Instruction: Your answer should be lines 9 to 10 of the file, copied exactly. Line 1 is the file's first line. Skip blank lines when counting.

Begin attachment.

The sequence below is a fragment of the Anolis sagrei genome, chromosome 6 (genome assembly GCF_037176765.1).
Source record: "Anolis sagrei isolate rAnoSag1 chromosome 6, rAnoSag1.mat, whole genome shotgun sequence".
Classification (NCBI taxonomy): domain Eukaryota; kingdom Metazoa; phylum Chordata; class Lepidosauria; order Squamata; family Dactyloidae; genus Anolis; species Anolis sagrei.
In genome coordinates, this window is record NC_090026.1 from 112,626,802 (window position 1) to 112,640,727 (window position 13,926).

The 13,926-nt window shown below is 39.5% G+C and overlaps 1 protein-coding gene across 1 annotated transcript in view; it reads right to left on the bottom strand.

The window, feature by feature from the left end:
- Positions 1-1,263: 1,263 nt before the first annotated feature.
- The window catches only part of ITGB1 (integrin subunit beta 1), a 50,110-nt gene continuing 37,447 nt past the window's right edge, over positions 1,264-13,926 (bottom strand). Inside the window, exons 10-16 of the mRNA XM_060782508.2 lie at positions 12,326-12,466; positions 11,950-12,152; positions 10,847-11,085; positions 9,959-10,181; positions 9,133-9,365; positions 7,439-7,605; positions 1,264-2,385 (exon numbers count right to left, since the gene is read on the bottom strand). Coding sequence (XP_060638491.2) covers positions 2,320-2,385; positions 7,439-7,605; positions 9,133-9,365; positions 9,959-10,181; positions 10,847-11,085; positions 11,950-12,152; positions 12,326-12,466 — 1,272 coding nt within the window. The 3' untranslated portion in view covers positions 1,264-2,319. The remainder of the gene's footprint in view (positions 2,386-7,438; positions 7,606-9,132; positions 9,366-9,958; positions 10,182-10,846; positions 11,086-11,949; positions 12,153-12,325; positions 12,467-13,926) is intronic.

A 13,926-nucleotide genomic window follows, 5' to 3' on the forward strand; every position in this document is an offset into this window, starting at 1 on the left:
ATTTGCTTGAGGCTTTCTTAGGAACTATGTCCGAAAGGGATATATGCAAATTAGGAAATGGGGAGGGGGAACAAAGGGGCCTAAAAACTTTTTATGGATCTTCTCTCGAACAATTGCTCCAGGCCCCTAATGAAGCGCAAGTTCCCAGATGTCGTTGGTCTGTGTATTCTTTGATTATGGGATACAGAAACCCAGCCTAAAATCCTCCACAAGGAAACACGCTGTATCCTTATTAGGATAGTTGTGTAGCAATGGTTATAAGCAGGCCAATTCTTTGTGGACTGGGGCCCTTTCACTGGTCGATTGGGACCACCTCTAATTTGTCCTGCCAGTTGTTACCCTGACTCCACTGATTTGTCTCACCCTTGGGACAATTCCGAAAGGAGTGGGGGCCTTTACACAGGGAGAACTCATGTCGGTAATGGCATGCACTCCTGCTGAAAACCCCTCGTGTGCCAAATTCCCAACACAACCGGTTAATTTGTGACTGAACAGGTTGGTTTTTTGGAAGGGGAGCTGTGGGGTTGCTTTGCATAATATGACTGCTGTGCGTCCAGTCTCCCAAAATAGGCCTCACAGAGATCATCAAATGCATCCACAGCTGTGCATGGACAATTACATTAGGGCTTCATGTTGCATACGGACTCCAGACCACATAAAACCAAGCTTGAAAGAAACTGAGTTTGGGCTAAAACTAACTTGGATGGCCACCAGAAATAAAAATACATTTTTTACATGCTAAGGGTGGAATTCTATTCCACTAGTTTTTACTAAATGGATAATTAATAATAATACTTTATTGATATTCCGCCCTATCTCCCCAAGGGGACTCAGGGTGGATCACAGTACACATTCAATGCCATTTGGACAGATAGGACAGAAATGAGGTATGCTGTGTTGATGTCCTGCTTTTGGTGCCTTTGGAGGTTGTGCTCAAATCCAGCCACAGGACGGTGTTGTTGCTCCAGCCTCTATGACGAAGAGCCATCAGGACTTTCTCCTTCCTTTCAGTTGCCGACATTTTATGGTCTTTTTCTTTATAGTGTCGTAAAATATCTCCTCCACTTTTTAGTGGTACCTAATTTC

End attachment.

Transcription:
A 13,926-nucleotide genomic window follows, 5' to 3' on the forward strand; every position in this document is an offset into this window, starting at 1 on the left:
ATTTGCTTGAGGCTTTCTTAGGAACTATGTCCGAAAGGGATATATGCAAATTAGGAAATGGGGAGGGGGAACAAAGGGGCCTAAAAACTTTTTATGGATCTTCTCTCGAACAATTGCTCCAGGCCCCTAATGAAGCGCAAGTTCCCAGATGTCGTTGGTCTGTGTATTCTTTGATTATGGGATACAGAAACCCAGCCTAAAATCCTCCACAAGGAAACACGCTGTATCCTTATTAGGATAGTTGTGTAGCAATGGTTATAAGCAGGCCAATTCTTTGTGGACTGGGGCCCTTTCACTGGTCGATTGGGACCACCTCTAATTTGTCCTGCCAGTTGTTACCCTGACTCCACTGATTTGTCTCACCCTTGGGACAATTCCGAAAGGAGTGGGGGCCTTTACACAGGGAGAACTCATGTCGGTAATGGCATGCACTCCTGCTGAAAACCCCTCGTGTGCCAAATTCCCAACACAACCGGTTAATTTGTGACTGAACAGGTTGGTTTTTTGGAAGGGGAGCTGTGGGGTTGCTTTGCATAATATGACTGCTGTGCGTCCAGTCTCCCAAAATAGGCCTCACAGAGATCATCAAATGCATCCACAGCTGTGCATGGACAATTACATTAGGGCTTCATGTTGCATACGGACTCCAGACCACATAAAACCAAGCTTGAAAGAAACTGAGTTTGGGCTAAAACTAACTTGGATGGCCACCAGAAATAAAAATACATTTTTTACATGCTAAGGGTGGAATTCTATTCCACTAGTTTTTACTAAATGGATAATTAATAATAATACTTTATTGATATTCCGCCCTATCTCCCCAAGGGGACTCAGGGTGGATCACAGTACACATTCAATGCCATTTGGACAGATAGGACAGAAATGAGGTATGCTGTGTTGATGTCCTGCTTTTGGTGCCTTTGGAGGTTGTGCTCAAATCCAGCCACAGGACGGTGTTGTTGCTCCAGCCTCTATGACGAAGAGCCATCAGGACTTTCTCCTTCCTTTCAGTTGCCGACATTTTATGGTCTTTTTCTTTATAGTGTCGTAAAATATCTCCTCCACTTTTTAGTGGTACCTAATTTC